March 16th, 2020 - click pic collages and drone pics to enlarge

Bits of fishing took place here around Praslin along the first days of the month. Mervin (Divinity) and guests tested our GTs raising several but without a proper strike. Also he and Brandon (Island Rhythm) went trolling a couple of times raising a few and catching one Sailfish next to the usual smaller Gamefish.

Thursday the 5th a proper storm with gusts over 40 knots hit the Inner Islands putting another question mark over our catamaran trip to the Amirantes scheduled to start the next day that anyways had been in jeopardy due to the Corona virus. But somehow everyone was in place Friday morning so we entered our home for the upcoming week and at 3:30pm we threw the ropes. 

The 20hrs crossing pretty much straight into 15-18 knots of wind was not really fun but most of the group handled it well. On arrival all was forgotten just by the sight of the pristine St. Joseph atol. The ring reef with several islands along it and the stunning lagoon in the middle must be an Eldorado for fly fishing.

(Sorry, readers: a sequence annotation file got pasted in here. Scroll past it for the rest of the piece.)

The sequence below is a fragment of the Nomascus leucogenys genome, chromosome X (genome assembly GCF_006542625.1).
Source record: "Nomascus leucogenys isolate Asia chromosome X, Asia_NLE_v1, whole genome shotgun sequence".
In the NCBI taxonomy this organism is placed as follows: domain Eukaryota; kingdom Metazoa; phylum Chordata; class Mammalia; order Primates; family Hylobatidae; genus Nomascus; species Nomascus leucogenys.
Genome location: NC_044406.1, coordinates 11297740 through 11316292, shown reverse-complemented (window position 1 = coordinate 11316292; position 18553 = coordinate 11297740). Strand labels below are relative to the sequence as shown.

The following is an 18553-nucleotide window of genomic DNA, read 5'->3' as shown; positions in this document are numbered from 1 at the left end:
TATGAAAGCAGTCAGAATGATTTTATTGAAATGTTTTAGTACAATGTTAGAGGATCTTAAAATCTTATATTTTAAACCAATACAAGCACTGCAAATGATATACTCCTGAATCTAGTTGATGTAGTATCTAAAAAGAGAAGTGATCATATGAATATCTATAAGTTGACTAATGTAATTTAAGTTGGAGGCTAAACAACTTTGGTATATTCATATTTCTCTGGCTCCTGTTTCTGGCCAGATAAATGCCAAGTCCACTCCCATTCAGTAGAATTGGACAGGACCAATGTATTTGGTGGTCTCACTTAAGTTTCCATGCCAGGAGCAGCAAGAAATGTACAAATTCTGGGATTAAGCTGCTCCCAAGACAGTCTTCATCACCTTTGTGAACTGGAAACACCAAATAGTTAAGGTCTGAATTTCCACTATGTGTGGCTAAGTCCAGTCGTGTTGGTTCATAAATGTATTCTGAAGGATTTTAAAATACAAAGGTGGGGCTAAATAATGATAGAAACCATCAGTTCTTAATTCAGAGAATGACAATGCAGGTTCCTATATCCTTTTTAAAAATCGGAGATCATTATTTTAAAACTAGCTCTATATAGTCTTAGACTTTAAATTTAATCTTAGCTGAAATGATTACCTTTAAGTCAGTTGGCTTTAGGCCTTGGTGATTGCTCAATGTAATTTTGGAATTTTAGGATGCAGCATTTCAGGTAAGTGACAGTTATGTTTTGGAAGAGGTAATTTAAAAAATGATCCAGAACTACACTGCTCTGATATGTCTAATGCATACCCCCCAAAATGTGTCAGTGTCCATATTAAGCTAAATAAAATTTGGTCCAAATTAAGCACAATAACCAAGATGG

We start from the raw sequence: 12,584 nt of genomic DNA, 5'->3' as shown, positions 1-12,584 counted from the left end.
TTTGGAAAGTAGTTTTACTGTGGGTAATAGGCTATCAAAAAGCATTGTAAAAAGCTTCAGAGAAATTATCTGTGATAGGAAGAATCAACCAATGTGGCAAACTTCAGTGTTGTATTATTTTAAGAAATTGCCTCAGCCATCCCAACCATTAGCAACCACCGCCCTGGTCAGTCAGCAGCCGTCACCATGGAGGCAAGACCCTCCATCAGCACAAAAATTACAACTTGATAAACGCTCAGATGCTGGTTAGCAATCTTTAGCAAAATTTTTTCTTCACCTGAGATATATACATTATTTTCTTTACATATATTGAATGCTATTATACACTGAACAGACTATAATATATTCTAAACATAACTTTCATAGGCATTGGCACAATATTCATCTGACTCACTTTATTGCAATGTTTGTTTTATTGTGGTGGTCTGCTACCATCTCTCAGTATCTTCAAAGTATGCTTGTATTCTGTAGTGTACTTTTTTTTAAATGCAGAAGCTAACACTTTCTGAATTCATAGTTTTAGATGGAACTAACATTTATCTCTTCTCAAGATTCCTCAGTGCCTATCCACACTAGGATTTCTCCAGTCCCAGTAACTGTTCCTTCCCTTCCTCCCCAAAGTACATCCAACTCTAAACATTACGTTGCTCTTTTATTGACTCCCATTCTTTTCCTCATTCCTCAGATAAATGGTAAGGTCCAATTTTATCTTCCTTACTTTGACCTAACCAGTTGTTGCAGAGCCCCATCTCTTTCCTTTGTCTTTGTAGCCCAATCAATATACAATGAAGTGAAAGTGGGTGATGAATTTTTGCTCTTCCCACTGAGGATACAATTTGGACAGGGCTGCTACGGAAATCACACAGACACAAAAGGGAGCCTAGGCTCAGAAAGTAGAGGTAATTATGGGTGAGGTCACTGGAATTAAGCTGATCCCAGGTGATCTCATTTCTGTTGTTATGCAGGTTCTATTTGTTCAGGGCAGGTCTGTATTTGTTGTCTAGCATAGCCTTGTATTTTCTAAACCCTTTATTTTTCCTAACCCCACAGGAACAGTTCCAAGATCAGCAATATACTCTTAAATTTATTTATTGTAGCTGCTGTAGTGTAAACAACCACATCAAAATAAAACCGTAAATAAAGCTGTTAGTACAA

Staring at it in awe we dropped the jigs for the first time and action came right away. My first fish seemed stuck at the bottom so I wanted to break the line. But at the limit with the rod vertically down and the hand blocking the spool things suddenly started moving. On my rather fragile PE5 rod and just a Shimano 8000 reel it was nearly endgame and took a good while until the opponent finally surrendered. Not a bad Doggie to start with.

After some more fish for all of us and on the way to the nightly anchoring spot off d`Arros we popped a bit. This produced a handful of smaller GTs until Artemi got a big one on. Massive actually.